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Re: 7/8-bit conversion vs. bouncing

1991-07-02 04:11:32
 (i) Every smtp client that supports 8-bit transport MUST be able to 
support 7-bit transport and SHOULD be able to do 8->7 translation.  Not 
being able to do so is not nonconforming, but is really stupid.

you're right, i have a problem with this.  every 8-bit transport MUST be
able to 8->7 translation.

I also think they should be able to do 8 to 8 bit conversions - when
different 8 bit character sets are employed.

the ideal i'm striving for is that we add the same functionality everywhere.
8-bit transports are being designed here in a time when we know all about the
7-bit transports, so taking the 7-bitters into account seems pretty cheap.


i'm also striving for an incrementally valid solution which will have zero
cost in network bandwidth when the whole network is someday converted to
8-bit transports.  granted we have a permanent design complexity such that
even when the whole network has been converted, new 8-bit transport implem-
entations will have to be able to deal with nonexistent 7-bit transports
in order to be "compliant".  that's not cheap but i'm proposing it anyway.

Well, that is inluded in the design for the mnemonic
(aka "quoted-readable" in the draft) specification, for which I have
written a draft RFC. And it is already implemented and available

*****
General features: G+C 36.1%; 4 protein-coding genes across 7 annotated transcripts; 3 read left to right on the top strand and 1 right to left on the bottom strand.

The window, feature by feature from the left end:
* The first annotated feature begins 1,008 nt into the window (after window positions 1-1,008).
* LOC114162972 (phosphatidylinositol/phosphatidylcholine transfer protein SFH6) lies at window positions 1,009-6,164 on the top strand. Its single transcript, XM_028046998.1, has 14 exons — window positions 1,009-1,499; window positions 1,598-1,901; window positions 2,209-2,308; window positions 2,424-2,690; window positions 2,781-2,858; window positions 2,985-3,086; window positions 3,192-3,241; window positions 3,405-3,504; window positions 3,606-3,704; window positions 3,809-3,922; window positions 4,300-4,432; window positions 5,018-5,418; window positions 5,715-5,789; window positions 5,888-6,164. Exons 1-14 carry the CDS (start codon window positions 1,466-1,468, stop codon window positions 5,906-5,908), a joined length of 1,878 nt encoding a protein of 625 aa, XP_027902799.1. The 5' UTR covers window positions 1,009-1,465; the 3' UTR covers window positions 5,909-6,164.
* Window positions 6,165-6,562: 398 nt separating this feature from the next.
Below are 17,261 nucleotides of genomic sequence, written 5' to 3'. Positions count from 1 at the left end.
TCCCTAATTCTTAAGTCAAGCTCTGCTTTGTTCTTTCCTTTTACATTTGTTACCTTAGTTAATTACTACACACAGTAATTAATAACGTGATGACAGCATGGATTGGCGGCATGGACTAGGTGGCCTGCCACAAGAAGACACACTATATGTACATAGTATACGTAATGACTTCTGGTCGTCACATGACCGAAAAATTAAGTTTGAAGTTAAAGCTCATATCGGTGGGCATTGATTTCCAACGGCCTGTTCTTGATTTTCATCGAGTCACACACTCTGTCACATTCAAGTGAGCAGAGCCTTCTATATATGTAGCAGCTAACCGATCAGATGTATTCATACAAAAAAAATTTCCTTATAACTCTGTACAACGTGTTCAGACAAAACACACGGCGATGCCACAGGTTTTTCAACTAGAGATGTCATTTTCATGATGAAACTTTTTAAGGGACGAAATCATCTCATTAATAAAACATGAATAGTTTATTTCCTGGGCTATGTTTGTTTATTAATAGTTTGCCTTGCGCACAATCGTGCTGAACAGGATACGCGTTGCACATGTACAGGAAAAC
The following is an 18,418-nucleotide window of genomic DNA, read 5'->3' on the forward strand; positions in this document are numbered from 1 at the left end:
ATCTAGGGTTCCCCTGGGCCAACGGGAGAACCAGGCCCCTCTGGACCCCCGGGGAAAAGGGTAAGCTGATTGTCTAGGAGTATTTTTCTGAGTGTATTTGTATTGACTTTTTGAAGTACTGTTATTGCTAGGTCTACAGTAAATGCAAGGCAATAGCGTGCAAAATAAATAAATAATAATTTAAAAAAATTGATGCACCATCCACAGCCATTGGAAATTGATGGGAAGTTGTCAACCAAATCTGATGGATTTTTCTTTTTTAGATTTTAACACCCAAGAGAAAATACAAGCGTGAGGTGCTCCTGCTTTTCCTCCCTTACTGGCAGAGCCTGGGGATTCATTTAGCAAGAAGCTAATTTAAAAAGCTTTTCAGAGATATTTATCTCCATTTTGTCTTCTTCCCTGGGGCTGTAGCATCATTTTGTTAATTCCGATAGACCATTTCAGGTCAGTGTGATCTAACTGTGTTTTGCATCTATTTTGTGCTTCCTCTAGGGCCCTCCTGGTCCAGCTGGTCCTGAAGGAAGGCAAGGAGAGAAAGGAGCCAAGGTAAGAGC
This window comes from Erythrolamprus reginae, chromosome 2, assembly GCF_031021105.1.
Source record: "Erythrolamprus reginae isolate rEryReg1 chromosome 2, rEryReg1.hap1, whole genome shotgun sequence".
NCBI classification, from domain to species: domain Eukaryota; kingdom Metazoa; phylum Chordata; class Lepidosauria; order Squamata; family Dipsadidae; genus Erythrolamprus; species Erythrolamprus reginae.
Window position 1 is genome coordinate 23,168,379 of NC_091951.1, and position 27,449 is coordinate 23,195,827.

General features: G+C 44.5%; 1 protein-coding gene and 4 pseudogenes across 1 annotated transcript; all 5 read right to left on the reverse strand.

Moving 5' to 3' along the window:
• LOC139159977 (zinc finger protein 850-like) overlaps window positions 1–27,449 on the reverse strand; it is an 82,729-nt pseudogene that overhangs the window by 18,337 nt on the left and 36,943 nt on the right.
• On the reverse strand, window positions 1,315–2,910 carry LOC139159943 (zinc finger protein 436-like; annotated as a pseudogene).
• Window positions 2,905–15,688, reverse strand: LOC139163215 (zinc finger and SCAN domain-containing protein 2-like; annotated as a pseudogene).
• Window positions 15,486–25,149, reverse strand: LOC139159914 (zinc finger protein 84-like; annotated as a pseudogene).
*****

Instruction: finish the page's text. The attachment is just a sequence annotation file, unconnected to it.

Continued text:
and an implementation has been tested with about 1 million production
messages going thru it. It was not cheap, but it is done.

 The only thing that is wrong with doing it [vixie's] way is that we have 
moved beyond simple character mail and into very complicated stuff in 
which it may be very hard to guarantee "straightforward 1-to-1 

"very hard" is not relevant.  you can represent any data structure in a
7-bit-wide data stream.  look at C-language source code for examples.
look at uuencode and atob for more examples.  it can be done and done
reliably.  (such a design would include an application-level checksum
for all the reasons clark et al have outlined in their end-to-end paper.)

And the stuff is designed, specified, implemented and distributed.
Some may call it "very hard", I think the idea was simple.

i would be willing to punt close-readability, though we could optimize
for the trivial (and common) case of 8-bit single-part text that just 
needs the 8th bit for accents and other non-ascii symbols.  anything
else could just be bitblasted into atob or uuencode or whatever structure-
dependent format people are currently considering.  (i will design this
part if noone else has done it.)

The mnemonic specification is close-readability.
My current work covers almost all of the ECMA registered character sets,
and a lot of vendor defined character sets, about 120 character sets
and 1310 different characters in all. It can convert between all these
character sets totally without information loss.

[...], the odds of ending up with a no-loss 1-1 mapping are much
higher than if that converter has to read, parse, and understand a
complex body part structure. 

either we design it correctly or we don't.  either the design is implemented
correctly or it isn't.  i don't understand "hard" as a design-criteria here.
anything that is easier than X.mumblefrotz is not "hard" and is still a win.

And there are public implementations available right now of such

NORDUnet NETF and EUnet has defined the menmonic conversion as their
preferred conversion specification. I would ask IETF to do the same.


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